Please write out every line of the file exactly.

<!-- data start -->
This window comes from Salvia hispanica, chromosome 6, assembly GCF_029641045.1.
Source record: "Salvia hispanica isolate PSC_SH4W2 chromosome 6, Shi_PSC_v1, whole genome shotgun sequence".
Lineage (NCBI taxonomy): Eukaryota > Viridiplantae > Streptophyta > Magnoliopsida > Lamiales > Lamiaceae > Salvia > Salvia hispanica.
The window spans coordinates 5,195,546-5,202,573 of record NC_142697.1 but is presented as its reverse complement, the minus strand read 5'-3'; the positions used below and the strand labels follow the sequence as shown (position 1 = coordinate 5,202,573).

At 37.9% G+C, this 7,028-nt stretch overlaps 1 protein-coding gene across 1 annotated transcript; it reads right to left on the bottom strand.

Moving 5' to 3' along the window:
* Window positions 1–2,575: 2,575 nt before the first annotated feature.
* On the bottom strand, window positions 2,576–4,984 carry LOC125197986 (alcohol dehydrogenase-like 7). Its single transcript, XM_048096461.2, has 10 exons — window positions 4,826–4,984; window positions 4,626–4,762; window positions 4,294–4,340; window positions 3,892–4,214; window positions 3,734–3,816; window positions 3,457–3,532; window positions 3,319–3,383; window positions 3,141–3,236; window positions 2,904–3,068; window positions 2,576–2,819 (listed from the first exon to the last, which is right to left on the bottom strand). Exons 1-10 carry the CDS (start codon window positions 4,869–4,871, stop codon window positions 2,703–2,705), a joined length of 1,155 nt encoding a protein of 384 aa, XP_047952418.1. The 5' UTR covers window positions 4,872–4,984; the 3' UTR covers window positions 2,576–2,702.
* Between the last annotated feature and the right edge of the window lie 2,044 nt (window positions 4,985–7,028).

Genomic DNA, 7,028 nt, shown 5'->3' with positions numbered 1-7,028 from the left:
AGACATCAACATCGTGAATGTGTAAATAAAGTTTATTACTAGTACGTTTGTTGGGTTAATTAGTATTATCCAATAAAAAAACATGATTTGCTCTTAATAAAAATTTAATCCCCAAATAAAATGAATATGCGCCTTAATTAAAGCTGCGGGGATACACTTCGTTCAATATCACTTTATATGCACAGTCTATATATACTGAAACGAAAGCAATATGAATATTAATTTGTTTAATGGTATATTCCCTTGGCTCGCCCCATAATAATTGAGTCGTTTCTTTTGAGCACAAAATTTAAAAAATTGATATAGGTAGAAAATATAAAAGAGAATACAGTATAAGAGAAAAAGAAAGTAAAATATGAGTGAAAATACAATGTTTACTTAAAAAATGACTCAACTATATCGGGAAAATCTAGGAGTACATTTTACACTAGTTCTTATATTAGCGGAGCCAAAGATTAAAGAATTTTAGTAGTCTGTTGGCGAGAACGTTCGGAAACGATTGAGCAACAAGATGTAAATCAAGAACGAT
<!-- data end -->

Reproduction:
This window comes from Salvia hispanica, chromosome 6, assembly GCF_029641045.1.
Source record: "Salvia hispanica isolate PSC_SH4W2 chromosome 6, Shi_PSC_v1, whole genome shotgun sequence".
Lineage (NCBI taxonomy): Eukaryota > Viridiplantae > Streptophyta > Magnoliopsida > Lamiales > Lamiaceae > Salvia > Salvia hispanica.
The window spans coordinates 5,195,546-5,202,573 of record NC_142697.1 but is presented as its reverse complement, the minus strand read 5'-3'; the positions used below and the strand labels follow the sequence as shown (position 1 = coordinate 5,202,573).

At 37.9% G+C, this 7,028-nt stretch overlaps 1 protein-coding gene across 1 annotated transcript; it reads right to left on the bottom strand.

Moving 5' to 3' along the window:
* Window positions 1–2,575: 2,575 nt before the first annotated feature.
* On the bottom strand, window positions 2,576–4,984 carry LOC125197986 (alcohol dehydrogenase-like 7). Its single transcript, XM_048096461.2, has 10 exons — window positions 4,826–4,984; window positions 4,626–4,762; window positions 4,294–4,340; window positions 3,892–4,214; window positions 3,734–3,816; window positions 3,457–3,532; window positions 3,319–3,383; window positions 3,141–3,236; window positions 2,904–3,068; window positions 2,576–2,819 (listed from the first exon to the last, which is right to left on the bottom strand). Exons 1-10 carry the CDS (start codon window positions 4,869–4,871, stop codon window positions 2,703–2,705), a joined length of 1,155 nt encoding a protein of 384 aa, XP_047952418.1. The 5' UTR covers window positions 4,872–4,984; the 3' UTR covers window positions 2,576–2,702.
* Between the last annotated feature and the right edge of the window lie 2,044 nt (window positions 4,985–7,028).

Genomic DNA, 7,028 nt, shown 5'->3' with positions numbered 1-7,028 from the left:
AGACATCAACATCGTGAATGTGTAAATAAAGTTTATTACTAGTACGTTTGTTGGGTTAATTAGTATTATCCAATAAAAAAACATGATTTGCTCTTAATAAAAATTTAATCCCCAAATAAAATGAATATGCGCCTTAATTAAAGCTGCGGGGATACACTTCGTTCAATATCACTTTATATGCACAGTCTATATATACTGAAACGAAAGCAATATGAATATTAATTTGTTTAATGGTATATTCCCTTGGCTCGCCCCATAATAATTGAGTCGTTTCTTTTGAGCACAAAATTTAAAAAATTGATATAGGTAGAAAATATAAAAGAGAATACAGTATAAGAGAAAAAGAAAGTAAAATATGAGTGAAAATACAATGTTTACTTAAAAAATGACTCAACTATATCGGGAAAATCTAGGAGTACATTTTACACTAGTTCTTATATTAGCGGAGCCAAAGATTAAAGAATTTTAGTAGTCTGTTGGCGAGAACGTTCGGAAACGATTGAGCAACAAGATGTAAATCAAGAACGAT